The future of the immigration issue rests not in the hands of those in Washington D.C., but in the hands of today’s youth, a former archbishop said at Student Senate’s meeting Wednesday. Cardinal Roger Mahony, archbishop emeritus of Los Angeles, asked the senators how many of them knew an undocumented student who attended their high schools. Approximately half raised their hands. “We need you, you’re the ones who are going to get this done because you know personally people affected by our current policy which is very broken,” Mahony said. Mahony is currently advocating the Dream Act, a bill that would grant legal residency to undocumented students who attend college, graduate and serve in the military for a minimum of two years. “This act looks at one segment of undocumented people and that’s young people who were brought here at the age of 16 or younger,” Mahony said. “They did not make the choice to come here. They were brought here by parents or relatives.” These young people often graduate from high school and college, Mahony said, but have no where to go from there. “Once they finish college they are at the end of a dead end street because they have no Social Security number of legal status,” he said. “They can’t get a job that is equivalent to their education and training.” Mahony has spoken with many of these “dreamers,” including some attending Saint Mary’s College and Holy Cross College, and said he feels heartbroken by it. “They say to me, ‘What do I do when graduation comes?’ And I don’t have an answer,” he said. “I don’t have any next step to utilize what they have done and gone through to help them.” The Dream Act is a simple yet highly rewarding way to reform the current immigration laws, Mahony said. However, the federal government did not pass the Dream Act when it was before Congress. Mahony said anti-immigration feelings are running high due to the economic downturn. “In 2000, no one was discussing immigration because unemployment was at 3.9 percent and we needed all those people,” he said. “But every time there’s a recession there is always a new focus on immigration as a problem. In our country we’re really bent on blaming someone for our economic downturns, and we inevitably turn to immigration.” Mahony said this constantly changing attitude is similar to the United States erecting a fence with two signs, one that says “No trespassing” and another that says “Help wanted.” For example, the United States claims it does not want or need more workers, Mahony said. However, the undocumented immigrants often perform the jobs that many Americans refuse to do themselves. “If we moved all the standards of regular U.S. employees and the benefits and wages to agriculture, then a head of lettuce would probably cost $5,” Mahony said. “On one sense, we don’t want these people here. On the other hand we like our lettuce for 70 cents a head.” The last major immigration law was the Immigration Regulation and Control Act of 1986, Mahony said. This act gave a limited amnesty to undocumented immigrants who had been living in the U.S., working and paying their bills for the past five years. Mahony said many church leaders asked the federal government to include plans for the future in the act and the government promised to address that issue later, but never did. “Now we have 11 million undocumented living in the U.S. today, almost all of them living in blended families where some members are documented and some are not,” he said. “And we can’t move them out of the shadows.” The dreamers represent a very small portion of the undocumented, Mahony said, a portion whose talents and gifts are being wasted. In the meantime, he said the only advice he can offer these students is to remain in school despite the discouragement they often feel. “It is better to be educated than not educated,” he said. “As we move down the road and there’s an opportunity for you to become legal, and we’re going to get there, your having a college education is extremely valuable.”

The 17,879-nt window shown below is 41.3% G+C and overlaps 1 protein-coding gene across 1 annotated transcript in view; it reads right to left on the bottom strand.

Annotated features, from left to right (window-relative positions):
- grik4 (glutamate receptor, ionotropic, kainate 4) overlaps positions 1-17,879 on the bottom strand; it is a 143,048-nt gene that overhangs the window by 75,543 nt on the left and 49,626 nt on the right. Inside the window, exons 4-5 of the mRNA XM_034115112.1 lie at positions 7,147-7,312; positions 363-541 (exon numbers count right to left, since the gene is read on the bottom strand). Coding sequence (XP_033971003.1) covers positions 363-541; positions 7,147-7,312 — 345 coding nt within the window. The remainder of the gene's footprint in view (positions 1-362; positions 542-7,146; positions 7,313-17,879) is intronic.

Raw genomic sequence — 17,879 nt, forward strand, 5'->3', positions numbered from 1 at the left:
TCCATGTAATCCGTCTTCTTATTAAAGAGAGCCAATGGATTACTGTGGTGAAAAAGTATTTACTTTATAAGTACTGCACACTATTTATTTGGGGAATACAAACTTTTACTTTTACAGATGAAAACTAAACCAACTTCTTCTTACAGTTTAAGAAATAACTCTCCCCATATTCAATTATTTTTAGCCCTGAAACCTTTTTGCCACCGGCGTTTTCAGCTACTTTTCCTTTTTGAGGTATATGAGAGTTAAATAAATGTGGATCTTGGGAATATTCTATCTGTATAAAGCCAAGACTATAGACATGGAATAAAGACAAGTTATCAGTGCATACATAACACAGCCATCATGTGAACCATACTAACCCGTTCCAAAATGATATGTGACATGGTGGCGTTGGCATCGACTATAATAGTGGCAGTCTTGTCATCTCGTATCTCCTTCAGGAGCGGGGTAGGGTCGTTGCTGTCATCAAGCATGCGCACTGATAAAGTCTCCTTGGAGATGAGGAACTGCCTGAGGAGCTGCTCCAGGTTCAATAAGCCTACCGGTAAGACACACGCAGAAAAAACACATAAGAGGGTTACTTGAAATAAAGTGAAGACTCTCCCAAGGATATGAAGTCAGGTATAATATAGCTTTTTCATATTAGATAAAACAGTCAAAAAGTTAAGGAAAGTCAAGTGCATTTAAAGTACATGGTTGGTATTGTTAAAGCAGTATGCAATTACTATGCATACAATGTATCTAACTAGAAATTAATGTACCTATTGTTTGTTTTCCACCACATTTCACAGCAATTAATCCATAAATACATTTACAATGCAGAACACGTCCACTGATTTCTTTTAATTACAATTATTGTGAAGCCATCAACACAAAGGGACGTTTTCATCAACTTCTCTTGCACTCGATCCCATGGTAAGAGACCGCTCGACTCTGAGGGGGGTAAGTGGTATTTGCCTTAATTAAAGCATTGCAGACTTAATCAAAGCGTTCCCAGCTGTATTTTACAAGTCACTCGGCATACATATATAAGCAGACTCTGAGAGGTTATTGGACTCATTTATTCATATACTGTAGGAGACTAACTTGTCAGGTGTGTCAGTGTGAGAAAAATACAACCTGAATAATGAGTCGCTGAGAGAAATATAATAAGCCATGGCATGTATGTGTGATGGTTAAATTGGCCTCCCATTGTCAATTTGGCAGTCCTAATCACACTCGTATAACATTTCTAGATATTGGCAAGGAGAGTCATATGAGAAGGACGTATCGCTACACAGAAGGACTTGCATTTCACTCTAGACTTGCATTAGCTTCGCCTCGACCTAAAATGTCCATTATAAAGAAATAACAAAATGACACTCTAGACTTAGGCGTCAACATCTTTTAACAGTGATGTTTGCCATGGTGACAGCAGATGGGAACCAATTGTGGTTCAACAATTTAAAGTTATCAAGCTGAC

The anthem was written by Francis Scott Key in 1814 as a poem. It was written to celebrate an account of him witnessing a battle during the War of 1812. The British had bombed Fort McHenry, yet the symbol of our country survived the attack and our nation survived the war. Mr. Key was impressed with the courageous resilience of the defenders of the country.The original poem had four verses. We only sing the first verse. The last verse includes: “O thus be it ever, when freemen shall standBetween their loved homes and the war’s desolation. Blest with vict’ry and peace, may the Heav’n rescued land. Praise the Power that hath made and preserved us a nation. Then conquer we must, when our cause it is just …”Over 200 years later, our country was attacked by a foreign power that sought to interfere with our electoral process, which is the foundation of our democracy. Yet the current government has failed to take any serious action to defend the nation against this attack and hold the attackers accountable or prevent future attacks. The president takes an oath: “I do solemnly swear (or affirm) that I will faithfully execute the Office of President of the United States, and will to the best of my ability, preserve, protect and defend the Constitution of the United States.”The national election process is prescribed in the Constitution. Therefore, as president, he has a sworn duty to protect and defend the electoral process. O Say can you See?Paul ZawistowskiBroadalbinMore from The Daily Gazette:EDITORIAL: Thruway tax unfair to working motoristsEDITORIAL: Beware of voter intimidationEDITORIAL: Find a way to get family members into nursing homesFoss: Should main downtown branch of the Schenectady County Public Library reopen?Broadalbin-Perth’s Tomlinson seizing the day by competing in cross country and golf this fall Categories: Letters to the Editor, OpinionAt the Super Bowl, thousands of proud Americans stood for the playing of the national anthem. How many of them knew the words? Half maybe? How many knew what the anthem is about? Even less.
SPENCER, Iowa – The tradition of IMCA racing will continue this summer with Sunday night action at the Clay County Fair Speedway.Ten dates are on the IMCA Speedway Motors Weekly Racing weekly schedule this summer. Special events will include two fair dates, IMCA Sunoco Hobby Stock and Stock Car specials, and a stop by the Arnold Motor Supply Hawkeye Dirt Tour for IMCA Modifieds in August.Sunday June 4 will kick off the speedway’s third full season, which will run weekly through Aug. 13. Sprinkled in will be two Tuesday night dates as well as the Monday, Aug. 7 Hawkeye Dirt Tour event.“We’re really excited about our move to Sunday racing here at the fairgrounds,” said Clay County Fair Manager Jeremy Parsons. “We’ll be one of the few tracks running on Sunday nights in the area, which should make for great racing for the drivers and fans alike.”Adult general admission for regular season races will be $12; youth ages 12 and under are admitted free. Pit passes for regular season races are $25. Hot laps for Sunday will start at 5:30 p.m. sharp with racing to follow.Rod Olson will take over the race director position this season with the retirement of Joe Ringsdorf. Olson has been active in the racing industry as a driver, promoter and IMCA tech official in the Northwest Iowa area for more than 20 years and currently promotes at two other area tracks. He brings with him fresh ideas that should excite both fans and drivers this season.For a detailed schedule of events visit www.CCFSpeedway.com. Follow @ClayCountyFair on Twitter or become a fan on Facebook by visiting www.facebook.com/ClayCountyFairSpeedway to learn more information about the 2017 racing season at the Clay County Fair Speedway as it becomes available.ABOUT CLAY COUNTY FAIR SPEEDWAYThe reconstructed 3/8-mile clay track on the Clay County Fairgrounds in Spencer known as the Clay County Fair Speedway made its debut in 2007. The track offers increased corner banking to adjust for the higher speeds of auto racing and a state-of-the-art lighting system to make the races more visible for both drivers and fans.